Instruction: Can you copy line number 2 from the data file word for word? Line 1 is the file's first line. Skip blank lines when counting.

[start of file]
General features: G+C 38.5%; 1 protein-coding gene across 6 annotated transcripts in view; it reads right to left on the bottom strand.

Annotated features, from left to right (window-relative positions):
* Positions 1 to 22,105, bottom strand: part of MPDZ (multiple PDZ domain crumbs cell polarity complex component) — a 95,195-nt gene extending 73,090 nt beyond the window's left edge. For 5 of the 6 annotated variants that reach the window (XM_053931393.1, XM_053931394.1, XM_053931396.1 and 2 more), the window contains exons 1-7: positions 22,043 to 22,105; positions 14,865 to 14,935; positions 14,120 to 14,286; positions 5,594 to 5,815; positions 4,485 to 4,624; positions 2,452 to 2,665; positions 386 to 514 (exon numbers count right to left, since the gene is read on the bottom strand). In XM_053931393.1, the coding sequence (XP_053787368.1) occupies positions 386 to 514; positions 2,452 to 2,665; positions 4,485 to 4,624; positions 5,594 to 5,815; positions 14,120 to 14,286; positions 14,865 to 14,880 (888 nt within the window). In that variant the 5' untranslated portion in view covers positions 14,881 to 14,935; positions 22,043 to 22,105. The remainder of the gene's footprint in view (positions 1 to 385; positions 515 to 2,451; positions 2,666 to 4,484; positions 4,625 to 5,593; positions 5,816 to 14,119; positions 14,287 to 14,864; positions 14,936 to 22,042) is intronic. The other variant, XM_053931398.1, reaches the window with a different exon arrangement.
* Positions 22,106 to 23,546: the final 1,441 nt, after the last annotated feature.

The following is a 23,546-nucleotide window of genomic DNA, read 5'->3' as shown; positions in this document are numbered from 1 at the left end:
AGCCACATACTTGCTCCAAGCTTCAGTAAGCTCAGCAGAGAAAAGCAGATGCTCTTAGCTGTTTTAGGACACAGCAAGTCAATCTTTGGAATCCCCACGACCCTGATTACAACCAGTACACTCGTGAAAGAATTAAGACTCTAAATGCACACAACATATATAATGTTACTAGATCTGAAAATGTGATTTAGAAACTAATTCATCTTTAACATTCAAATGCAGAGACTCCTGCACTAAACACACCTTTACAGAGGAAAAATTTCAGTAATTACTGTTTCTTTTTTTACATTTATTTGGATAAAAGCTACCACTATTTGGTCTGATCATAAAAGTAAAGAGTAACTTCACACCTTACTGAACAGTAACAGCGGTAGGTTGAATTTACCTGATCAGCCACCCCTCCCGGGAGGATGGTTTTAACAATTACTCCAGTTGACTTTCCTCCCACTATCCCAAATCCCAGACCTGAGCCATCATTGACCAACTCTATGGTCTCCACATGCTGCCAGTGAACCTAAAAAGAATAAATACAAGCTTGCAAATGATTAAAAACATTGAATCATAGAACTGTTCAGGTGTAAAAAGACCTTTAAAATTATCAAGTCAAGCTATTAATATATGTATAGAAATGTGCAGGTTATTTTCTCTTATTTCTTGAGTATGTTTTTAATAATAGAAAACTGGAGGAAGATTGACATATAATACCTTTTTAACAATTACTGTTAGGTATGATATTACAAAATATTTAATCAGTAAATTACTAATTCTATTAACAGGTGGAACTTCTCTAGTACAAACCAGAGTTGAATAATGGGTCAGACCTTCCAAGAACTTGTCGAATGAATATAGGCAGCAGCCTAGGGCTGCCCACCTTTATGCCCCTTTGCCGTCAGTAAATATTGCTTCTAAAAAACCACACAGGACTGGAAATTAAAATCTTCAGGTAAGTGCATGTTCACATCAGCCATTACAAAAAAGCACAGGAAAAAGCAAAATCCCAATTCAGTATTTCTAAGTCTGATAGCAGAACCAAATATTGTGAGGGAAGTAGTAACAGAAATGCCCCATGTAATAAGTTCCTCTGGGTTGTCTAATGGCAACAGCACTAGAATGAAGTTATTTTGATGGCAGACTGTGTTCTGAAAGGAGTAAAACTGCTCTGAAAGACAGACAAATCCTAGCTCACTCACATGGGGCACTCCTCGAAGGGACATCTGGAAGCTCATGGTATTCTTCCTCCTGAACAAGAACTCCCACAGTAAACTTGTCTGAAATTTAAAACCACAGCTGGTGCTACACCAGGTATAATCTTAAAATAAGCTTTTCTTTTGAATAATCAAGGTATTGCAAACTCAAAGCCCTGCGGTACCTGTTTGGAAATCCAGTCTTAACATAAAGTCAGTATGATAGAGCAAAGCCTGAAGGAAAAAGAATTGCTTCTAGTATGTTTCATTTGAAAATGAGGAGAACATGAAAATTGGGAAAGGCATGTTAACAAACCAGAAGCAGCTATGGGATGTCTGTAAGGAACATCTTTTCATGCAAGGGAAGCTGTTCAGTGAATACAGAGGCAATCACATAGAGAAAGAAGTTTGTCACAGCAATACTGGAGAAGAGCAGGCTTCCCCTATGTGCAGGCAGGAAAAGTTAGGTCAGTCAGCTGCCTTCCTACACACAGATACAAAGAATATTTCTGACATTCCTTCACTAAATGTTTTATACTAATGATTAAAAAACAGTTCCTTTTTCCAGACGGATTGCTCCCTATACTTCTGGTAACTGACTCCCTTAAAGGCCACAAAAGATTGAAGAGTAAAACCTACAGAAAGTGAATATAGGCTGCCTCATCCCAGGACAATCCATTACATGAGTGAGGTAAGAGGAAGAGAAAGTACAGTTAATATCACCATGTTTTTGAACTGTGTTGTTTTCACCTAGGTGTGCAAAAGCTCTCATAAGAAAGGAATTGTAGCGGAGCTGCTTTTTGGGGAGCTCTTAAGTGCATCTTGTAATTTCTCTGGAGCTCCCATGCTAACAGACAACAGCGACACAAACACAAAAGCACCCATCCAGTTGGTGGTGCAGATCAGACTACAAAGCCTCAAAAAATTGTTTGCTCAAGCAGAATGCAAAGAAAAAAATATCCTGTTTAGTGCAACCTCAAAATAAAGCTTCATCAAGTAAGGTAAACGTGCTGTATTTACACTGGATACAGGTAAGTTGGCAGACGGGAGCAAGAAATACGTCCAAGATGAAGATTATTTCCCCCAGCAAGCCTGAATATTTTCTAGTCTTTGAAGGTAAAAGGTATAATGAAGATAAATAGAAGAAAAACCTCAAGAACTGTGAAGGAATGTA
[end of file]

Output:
Annotated features, from left to right (window-relative positions):